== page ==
> personal 
> > experiences to begin with. A baby has to learn to think like an adult 
> > through years of personal experience. It is the actual subjective 
> > participation in the experiences which drives how the neurology 
> develops. We 
> > see this with how people blind from birth use their visual cortex for 
> > tactile experience. If you gave the blind person a drug with will make 
> their 
> > visual cortex function just like a sighted person's, they still won't 
> get 
> > any colors. The colors aren't in 'there', there in 'here'. 
> The problem with someone blind from birth who later has an optical 
> problem corrected in adulthood is that the visual cortex has not 
> developed properly, since this normally happens in infancy. 

Thus to make them see you would need not only to correct the optical 
> problem 
> but to rewire their brain. If you could do that then they would have 
> all the required apparatus for visual perception and they would be 
> able to see.

If you can't correct the optical problem though, they are not going to be 
able to see even if you rewire the visual cortex. This is what you are not 
understanding. Without the optical experience, there is no images in the 
brain. Nothing that you can do to the brain will generate a visual 

> This is trivially obvious to me and most people: you 
> can't see because your brain doesn't work, and if you fixed the brain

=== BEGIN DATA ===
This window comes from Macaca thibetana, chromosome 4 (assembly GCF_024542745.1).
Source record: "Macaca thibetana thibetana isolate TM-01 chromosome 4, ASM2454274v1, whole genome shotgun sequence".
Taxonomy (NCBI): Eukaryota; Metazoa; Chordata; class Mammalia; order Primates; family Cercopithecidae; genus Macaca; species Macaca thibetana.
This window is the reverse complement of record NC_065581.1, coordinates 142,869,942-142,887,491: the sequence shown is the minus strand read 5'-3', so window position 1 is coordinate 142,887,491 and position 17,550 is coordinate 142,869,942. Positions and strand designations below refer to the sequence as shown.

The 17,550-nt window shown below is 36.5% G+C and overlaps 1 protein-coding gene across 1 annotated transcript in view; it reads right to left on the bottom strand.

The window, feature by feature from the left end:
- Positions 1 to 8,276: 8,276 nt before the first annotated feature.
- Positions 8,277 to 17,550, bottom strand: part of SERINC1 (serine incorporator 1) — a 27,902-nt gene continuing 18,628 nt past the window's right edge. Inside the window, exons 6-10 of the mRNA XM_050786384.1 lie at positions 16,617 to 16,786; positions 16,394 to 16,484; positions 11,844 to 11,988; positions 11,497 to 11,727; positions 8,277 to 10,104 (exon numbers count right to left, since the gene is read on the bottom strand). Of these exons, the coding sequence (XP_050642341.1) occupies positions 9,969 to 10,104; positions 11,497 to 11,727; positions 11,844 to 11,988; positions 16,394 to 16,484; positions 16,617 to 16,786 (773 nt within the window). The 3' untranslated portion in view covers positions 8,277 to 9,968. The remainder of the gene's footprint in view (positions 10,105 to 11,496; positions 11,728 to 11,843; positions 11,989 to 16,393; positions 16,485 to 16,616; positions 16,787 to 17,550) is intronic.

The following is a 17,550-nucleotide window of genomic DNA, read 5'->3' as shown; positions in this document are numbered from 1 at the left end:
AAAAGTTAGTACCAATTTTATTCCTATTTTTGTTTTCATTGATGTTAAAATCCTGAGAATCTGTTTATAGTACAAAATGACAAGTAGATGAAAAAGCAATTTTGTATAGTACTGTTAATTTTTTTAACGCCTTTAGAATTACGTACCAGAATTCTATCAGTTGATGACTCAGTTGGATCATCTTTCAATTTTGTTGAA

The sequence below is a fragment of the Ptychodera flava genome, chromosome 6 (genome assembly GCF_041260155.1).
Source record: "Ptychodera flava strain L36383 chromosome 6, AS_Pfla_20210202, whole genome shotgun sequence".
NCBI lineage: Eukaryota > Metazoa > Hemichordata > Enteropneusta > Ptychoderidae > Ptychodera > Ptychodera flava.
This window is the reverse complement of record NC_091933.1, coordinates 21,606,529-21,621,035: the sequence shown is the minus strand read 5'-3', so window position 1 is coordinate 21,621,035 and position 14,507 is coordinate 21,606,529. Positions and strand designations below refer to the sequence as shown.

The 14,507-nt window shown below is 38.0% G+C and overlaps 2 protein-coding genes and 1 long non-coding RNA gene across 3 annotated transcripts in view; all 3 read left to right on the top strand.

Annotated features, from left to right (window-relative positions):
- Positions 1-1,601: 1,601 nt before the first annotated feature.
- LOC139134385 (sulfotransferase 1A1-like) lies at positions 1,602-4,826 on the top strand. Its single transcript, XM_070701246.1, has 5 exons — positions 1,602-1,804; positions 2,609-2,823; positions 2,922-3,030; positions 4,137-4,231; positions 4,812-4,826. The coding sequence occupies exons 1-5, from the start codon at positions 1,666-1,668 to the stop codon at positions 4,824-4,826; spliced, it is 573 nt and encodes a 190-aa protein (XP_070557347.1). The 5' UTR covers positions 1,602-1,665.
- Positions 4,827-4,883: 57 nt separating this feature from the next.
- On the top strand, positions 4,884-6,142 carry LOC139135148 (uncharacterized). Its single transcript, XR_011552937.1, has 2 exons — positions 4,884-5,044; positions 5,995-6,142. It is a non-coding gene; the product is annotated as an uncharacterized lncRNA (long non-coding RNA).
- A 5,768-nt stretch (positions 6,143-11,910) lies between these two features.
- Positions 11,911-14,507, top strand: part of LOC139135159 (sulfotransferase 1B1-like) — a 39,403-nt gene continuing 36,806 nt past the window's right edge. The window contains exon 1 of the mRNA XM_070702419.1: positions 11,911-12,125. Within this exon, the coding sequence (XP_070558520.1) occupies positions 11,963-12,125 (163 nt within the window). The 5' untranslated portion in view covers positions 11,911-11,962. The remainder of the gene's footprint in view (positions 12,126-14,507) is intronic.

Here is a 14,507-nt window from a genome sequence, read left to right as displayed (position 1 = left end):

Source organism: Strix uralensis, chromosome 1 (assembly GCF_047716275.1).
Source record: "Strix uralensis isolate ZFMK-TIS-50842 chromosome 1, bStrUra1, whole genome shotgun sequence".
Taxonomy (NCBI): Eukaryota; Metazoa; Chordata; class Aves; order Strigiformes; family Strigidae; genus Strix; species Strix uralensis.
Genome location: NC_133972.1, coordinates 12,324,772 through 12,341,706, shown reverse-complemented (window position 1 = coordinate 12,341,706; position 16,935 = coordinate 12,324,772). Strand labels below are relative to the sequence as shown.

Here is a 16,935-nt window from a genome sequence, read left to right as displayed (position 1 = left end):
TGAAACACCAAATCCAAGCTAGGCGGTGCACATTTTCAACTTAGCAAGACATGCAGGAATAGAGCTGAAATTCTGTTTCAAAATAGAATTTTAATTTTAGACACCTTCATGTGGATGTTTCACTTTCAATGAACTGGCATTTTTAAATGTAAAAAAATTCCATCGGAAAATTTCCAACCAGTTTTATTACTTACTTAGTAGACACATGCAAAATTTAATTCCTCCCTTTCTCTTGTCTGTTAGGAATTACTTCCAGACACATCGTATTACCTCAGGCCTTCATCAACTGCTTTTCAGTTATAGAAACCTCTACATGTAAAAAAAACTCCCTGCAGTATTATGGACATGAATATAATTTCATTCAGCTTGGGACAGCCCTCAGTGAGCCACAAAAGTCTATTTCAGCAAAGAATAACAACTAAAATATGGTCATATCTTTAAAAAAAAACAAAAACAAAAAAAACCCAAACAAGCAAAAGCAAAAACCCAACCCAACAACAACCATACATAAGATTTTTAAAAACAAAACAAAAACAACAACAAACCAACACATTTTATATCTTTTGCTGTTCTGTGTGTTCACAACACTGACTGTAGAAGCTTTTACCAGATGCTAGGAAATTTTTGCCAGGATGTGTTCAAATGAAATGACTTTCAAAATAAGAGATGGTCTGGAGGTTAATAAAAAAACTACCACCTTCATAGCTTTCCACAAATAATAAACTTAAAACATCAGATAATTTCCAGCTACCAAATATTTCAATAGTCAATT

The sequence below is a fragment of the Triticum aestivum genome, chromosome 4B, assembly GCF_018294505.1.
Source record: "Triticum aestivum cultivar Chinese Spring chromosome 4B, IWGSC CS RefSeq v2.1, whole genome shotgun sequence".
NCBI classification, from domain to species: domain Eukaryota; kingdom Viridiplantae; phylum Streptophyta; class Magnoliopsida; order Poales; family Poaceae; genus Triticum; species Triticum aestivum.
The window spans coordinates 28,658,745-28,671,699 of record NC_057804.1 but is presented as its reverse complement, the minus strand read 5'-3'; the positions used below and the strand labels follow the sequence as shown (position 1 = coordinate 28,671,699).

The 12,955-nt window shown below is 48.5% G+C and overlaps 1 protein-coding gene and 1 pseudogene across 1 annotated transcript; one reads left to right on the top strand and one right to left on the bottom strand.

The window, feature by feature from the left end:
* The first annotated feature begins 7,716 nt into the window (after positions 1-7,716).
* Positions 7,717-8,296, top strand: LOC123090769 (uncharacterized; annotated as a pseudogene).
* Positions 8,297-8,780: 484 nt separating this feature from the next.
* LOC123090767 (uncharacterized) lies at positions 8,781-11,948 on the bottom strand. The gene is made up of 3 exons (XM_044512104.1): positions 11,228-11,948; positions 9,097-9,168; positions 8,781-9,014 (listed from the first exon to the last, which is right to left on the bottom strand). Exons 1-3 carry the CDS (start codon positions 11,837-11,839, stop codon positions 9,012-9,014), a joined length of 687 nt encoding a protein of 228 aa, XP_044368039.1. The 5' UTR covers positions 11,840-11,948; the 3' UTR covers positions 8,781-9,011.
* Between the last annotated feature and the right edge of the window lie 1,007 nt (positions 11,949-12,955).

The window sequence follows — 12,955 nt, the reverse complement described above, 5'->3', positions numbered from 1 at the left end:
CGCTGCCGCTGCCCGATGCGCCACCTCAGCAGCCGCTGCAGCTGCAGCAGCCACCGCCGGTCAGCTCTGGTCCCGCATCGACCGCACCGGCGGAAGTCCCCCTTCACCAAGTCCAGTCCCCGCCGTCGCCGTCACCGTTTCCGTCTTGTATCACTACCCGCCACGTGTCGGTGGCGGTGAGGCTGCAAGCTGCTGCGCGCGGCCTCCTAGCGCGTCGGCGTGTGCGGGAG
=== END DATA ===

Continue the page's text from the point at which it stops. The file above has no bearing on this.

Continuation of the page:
> you would be able to see. 

It seems trivially obvious to you because you don't understand the reality 
of perception. The brain, the eye, and illuminated conditions in the 
environment are all absolute requirements for the experience of visual 
sense to occur. None of those things can be missing, even with a perfect 
replica of a sighted person's brain. You assume that the brain contains 
experiences, but I don't. The brain only gives us access for perception and 
participation experiences as a human being. It can't generate experiences 
that it hasn't had.

> But I'm guessing that you might say that 
> even if the blind person's eyes and brain were fixed, so that 
> everything seemed to work perfectly well, they would still be blind, 

If their eyes worked then the neuroplasticity of the brain would adapt and 
hopefully begin to see eventually, depending on how long they had lived 
without sight. If the brain were fixed too, then they would learn to see 
very quickly, but still it would take months to get used to I would 
imagine. Pure speculation of course. But you think that what, you can pop 
on the eyes and visual cortex of a 40 year old Chinese man onto a Hungarian 
baby and he will be able to read Chinese?

because the non-mechanistic non-reducible spirit of visual essence 
> would be missing. 

Whenever anyone accuses me of talking about spirit or magic I know that 
they don't understand anything that I am talking about. Here is my post 
yesterday which specifically asserts why terms like spirit and soul are 
inappropriate. http://s33light.org/post/32628731508 

Essence I do use but not in the way that you accuse me of. I use essence 
only in juxtaposition to existence, as a way of discerning between 
primordially direct experience (essence) and indirect representations of 
experience (existence). I would never say that there was a visual essence 
or any such vague allusion. I am about describing the ordinary conditions 
of experience as they really, even it it often requires pretentious words. 
I propose no supernatural or metaphysical properties, especially none that 
make mechanistic mathematical functions suddenly start feeling like they 
want to sing and dance.


> -- 
> Stathis Papaioannou